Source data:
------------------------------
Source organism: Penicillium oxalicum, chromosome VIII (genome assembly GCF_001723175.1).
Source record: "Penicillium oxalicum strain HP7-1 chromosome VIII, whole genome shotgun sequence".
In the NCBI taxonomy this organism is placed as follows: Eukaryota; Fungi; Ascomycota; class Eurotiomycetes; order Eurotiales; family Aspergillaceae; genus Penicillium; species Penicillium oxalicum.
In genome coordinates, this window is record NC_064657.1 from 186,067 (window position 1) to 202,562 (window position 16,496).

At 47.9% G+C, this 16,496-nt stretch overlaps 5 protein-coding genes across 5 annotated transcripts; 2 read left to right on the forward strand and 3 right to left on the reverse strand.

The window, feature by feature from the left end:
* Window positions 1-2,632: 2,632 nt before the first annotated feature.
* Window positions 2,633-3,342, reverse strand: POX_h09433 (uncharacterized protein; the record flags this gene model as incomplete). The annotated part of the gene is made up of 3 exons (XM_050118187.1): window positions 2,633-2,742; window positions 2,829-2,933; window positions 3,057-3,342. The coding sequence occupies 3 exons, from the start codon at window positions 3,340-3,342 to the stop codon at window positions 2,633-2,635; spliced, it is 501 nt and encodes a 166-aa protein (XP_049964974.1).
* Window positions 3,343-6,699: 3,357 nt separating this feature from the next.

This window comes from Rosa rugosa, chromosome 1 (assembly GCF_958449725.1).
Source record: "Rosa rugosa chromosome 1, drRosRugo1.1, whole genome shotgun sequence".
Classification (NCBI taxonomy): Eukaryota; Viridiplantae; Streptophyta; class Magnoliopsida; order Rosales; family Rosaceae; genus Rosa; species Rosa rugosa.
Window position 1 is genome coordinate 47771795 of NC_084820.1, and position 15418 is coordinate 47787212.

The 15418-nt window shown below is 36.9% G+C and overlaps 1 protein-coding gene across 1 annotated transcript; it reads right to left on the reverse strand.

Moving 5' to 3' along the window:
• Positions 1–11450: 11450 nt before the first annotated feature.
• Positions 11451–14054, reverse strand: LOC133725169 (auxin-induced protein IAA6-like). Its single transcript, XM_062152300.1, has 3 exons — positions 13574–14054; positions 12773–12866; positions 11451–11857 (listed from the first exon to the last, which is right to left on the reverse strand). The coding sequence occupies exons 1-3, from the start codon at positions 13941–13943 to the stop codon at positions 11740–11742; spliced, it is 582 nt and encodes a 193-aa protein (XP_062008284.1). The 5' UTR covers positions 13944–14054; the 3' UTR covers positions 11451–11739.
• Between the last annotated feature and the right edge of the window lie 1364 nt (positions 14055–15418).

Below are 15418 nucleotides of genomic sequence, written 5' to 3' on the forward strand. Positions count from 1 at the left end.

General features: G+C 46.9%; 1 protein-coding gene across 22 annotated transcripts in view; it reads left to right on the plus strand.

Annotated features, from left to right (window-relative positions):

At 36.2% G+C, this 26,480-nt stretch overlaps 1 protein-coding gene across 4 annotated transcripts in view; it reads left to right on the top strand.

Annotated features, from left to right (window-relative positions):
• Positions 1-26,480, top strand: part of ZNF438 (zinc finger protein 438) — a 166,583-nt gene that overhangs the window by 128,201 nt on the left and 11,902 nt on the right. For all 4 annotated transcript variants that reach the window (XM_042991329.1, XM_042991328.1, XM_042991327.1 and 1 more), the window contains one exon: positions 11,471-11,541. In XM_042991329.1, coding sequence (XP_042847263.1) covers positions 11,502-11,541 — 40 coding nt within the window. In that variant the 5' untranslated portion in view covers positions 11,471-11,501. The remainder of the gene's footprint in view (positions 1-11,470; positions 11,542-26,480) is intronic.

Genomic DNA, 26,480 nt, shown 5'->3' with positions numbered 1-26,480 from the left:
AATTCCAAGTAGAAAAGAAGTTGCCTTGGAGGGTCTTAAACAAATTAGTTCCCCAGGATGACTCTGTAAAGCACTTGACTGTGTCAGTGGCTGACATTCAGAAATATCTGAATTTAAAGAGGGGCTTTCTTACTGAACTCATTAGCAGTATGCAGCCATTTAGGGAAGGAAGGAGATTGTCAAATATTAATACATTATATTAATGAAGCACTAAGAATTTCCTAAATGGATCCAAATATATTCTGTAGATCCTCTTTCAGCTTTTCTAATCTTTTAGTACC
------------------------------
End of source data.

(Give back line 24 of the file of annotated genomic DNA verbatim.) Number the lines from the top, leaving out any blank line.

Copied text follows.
• Positions 1-26,480, top strand: part of ZNF438 (zinc finger protein 438) — a 166,583-nt gene that overhangs the window by 128,201 nt on the left and 11,902 nt on the right. For all 4 annotated transcript variants that reach the window (XM_042991329.1, XM_042991328.1, XM_042991327.1 and 1 more), the window contains one exon: positions 11,471-11,541. In XM_042991329.1, coding sequence (XP_042847263.1) covers positions 11,502-11,541 — 40 coding nt within the window. In that variant the 5' untranslated portion in view covers positions 11,471-11,501. The remainder of the gene's footprint in view (positions 1-11,470; positions 11,542-26,480) is intronic.